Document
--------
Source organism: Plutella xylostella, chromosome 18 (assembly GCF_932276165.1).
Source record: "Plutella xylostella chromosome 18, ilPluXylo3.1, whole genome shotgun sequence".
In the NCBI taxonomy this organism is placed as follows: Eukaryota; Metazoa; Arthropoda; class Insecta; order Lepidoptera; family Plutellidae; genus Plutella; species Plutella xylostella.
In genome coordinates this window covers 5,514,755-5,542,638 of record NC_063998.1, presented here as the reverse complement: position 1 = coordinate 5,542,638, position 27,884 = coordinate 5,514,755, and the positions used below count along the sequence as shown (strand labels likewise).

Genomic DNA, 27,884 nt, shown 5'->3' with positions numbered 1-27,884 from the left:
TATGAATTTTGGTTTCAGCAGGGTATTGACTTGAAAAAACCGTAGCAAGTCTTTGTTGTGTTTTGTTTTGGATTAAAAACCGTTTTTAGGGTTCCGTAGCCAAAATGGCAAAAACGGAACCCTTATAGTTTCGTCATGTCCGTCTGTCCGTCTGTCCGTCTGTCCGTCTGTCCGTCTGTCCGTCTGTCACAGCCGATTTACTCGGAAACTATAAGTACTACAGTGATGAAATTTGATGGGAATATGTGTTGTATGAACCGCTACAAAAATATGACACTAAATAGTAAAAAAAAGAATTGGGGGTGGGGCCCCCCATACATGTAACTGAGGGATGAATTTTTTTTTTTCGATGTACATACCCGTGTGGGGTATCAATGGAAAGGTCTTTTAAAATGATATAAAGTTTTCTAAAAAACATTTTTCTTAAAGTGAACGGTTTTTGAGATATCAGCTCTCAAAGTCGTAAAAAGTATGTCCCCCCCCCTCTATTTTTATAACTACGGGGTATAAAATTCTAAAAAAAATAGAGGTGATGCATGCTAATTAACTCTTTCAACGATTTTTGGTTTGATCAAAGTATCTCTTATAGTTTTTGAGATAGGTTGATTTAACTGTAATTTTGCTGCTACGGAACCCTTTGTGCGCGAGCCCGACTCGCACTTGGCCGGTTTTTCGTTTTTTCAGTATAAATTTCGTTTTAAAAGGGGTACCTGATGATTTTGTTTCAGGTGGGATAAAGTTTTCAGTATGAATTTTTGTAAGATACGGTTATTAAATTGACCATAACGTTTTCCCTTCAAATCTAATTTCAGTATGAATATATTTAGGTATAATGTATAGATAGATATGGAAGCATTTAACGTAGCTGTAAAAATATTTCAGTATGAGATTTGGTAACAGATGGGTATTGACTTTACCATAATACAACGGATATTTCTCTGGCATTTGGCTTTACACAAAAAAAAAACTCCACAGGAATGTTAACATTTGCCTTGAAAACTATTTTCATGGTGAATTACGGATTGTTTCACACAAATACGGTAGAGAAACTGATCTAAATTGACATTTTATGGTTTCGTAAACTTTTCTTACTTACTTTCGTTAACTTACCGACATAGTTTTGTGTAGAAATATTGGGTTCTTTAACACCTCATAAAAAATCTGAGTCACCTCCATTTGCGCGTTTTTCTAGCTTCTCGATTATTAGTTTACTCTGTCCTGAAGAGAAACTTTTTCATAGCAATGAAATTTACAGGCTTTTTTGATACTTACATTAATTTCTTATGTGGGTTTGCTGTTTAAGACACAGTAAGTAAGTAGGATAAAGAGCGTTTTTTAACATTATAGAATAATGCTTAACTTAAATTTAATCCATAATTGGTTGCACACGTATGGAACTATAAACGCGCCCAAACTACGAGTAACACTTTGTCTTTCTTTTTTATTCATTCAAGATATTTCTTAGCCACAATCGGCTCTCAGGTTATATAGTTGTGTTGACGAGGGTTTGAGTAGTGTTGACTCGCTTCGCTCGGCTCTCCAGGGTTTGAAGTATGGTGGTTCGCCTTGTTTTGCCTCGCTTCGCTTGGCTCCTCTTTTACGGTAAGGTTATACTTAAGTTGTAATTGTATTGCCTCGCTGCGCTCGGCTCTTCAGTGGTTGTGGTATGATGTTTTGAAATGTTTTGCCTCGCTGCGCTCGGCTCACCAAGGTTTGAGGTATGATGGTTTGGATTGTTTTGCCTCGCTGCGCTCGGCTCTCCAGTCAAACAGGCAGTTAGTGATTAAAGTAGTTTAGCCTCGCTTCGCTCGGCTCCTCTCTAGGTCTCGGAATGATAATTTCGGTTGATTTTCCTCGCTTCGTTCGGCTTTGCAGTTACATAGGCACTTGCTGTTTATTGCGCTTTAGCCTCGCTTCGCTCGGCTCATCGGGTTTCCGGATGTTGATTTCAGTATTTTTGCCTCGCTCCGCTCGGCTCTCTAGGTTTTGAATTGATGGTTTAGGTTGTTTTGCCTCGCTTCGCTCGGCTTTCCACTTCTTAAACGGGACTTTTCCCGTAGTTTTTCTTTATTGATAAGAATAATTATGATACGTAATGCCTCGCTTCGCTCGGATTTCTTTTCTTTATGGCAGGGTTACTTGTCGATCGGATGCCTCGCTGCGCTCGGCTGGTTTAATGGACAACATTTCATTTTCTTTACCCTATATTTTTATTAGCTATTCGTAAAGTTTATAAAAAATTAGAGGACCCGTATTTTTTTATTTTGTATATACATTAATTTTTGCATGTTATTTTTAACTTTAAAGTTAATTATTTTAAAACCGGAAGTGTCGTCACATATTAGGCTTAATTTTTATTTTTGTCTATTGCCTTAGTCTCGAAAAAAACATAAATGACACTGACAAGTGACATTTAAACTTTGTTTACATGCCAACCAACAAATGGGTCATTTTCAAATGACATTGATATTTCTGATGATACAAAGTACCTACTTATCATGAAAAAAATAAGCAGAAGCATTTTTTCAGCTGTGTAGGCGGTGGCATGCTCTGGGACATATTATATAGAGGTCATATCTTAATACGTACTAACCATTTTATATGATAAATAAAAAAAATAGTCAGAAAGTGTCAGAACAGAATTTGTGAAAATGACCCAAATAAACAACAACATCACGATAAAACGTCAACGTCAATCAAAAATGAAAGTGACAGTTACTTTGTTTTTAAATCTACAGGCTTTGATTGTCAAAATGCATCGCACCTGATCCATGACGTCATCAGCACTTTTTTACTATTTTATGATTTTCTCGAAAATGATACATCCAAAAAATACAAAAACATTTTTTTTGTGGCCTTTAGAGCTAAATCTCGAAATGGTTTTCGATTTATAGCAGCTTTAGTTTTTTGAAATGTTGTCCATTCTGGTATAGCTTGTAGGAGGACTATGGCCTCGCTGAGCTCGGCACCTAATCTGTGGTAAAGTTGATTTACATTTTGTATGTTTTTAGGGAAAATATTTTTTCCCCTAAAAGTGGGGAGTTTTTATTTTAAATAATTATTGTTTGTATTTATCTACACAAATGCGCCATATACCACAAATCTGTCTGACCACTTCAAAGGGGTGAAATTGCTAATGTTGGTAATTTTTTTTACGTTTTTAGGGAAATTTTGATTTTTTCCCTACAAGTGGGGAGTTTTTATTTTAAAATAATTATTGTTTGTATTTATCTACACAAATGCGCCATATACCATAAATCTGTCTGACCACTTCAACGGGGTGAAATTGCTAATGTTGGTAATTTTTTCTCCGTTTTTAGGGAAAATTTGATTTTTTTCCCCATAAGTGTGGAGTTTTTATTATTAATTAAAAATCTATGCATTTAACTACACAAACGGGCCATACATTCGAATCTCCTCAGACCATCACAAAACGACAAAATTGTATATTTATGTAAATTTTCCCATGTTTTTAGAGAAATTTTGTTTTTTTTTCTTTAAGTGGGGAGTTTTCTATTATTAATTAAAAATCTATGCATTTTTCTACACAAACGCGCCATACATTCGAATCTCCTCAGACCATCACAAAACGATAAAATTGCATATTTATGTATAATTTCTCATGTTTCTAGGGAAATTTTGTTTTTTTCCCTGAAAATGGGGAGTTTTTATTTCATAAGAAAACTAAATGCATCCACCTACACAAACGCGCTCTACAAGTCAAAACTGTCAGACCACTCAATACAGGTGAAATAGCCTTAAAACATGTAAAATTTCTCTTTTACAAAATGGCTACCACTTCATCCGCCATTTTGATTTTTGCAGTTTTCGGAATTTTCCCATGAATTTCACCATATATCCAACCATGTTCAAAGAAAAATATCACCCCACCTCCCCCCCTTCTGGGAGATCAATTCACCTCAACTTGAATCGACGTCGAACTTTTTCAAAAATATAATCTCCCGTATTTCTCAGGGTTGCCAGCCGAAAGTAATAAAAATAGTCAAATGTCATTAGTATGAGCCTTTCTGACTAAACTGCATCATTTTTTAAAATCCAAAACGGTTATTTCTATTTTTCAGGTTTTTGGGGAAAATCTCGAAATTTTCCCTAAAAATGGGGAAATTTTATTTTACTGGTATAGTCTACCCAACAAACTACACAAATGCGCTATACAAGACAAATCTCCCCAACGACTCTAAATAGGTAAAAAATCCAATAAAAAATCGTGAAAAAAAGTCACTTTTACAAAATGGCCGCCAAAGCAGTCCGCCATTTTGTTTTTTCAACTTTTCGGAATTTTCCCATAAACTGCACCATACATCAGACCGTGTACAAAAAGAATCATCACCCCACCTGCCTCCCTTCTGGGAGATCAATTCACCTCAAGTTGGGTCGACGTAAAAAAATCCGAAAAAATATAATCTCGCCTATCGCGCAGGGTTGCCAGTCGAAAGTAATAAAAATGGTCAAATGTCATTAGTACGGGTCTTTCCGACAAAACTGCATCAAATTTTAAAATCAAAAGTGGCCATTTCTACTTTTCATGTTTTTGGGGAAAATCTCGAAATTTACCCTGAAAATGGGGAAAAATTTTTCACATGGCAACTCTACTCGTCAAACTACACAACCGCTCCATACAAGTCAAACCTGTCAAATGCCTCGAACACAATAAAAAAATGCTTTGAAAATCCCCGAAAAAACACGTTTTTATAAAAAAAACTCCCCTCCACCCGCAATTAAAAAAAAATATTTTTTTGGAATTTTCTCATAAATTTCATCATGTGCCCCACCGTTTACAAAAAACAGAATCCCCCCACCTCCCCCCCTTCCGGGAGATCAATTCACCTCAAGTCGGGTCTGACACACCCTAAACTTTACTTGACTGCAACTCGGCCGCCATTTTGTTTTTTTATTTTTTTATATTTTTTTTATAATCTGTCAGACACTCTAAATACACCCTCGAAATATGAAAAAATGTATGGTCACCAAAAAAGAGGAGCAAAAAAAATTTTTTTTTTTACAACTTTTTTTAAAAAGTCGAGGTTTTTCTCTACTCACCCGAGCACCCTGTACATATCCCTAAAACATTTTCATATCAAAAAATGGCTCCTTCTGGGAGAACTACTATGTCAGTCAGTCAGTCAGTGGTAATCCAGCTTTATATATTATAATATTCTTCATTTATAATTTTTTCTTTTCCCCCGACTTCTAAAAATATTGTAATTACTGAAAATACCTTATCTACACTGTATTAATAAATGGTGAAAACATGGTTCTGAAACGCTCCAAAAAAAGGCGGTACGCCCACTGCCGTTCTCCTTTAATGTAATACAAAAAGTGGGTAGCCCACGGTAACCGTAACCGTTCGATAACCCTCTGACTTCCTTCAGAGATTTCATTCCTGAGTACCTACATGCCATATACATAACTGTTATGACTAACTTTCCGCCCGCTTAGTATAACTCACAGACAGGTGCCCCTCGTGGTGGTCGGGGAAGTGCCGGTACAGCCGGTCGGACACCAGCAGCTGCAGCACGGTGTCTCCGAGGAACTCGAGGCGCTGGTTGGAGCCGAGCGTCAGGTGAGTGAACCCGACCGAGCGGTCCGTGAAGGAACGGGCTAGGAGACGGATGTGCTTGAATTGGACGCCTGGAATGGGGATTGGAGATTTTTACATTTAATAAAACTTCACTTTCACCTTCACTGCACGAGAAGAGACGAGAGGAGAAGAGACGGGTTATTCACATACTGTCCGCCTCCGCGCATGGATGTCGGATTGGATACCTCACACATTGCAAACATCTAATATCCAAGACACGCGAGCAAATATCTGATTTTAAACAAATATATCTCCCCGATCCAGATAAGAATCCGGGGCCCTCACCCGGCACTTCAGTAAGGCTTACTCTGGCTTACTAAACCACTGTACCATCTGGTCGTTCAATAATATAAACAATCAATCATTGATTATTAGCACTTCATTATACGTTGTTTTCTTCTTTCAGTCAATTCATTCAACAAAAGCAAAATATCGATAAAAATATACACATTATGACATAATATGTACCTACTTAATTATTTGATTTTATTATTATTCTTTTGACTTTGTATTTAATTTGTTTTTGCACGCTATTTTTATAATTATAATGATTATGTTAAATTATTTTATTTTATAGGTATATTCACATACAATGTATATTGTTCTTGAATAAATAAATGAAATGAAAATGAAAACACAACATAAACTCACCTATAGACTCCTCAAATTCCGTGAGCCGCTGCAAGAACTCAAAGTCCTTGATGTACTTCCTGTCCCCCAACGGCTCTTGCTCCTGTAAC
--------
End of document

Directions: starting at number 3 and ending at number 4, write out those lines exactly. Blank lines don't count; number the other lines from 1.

In the NCBI taxonomy this organism is placed as follows: Eukaryota; Metazoa; Arthropoda; class Insecta; order Lepidoptera; family Plutellidae; genus Plutella; species Plutella xylostella.
In genome coordinates this window covers 5,514,755-5,542,638 of record NC_063998.1, presented here as the reverse complement: position 1 = coordinate 5,542,638, position 27,884 = coordinate 5,514,755, and the positions used below count along the sequence as shown (strand labels likewise).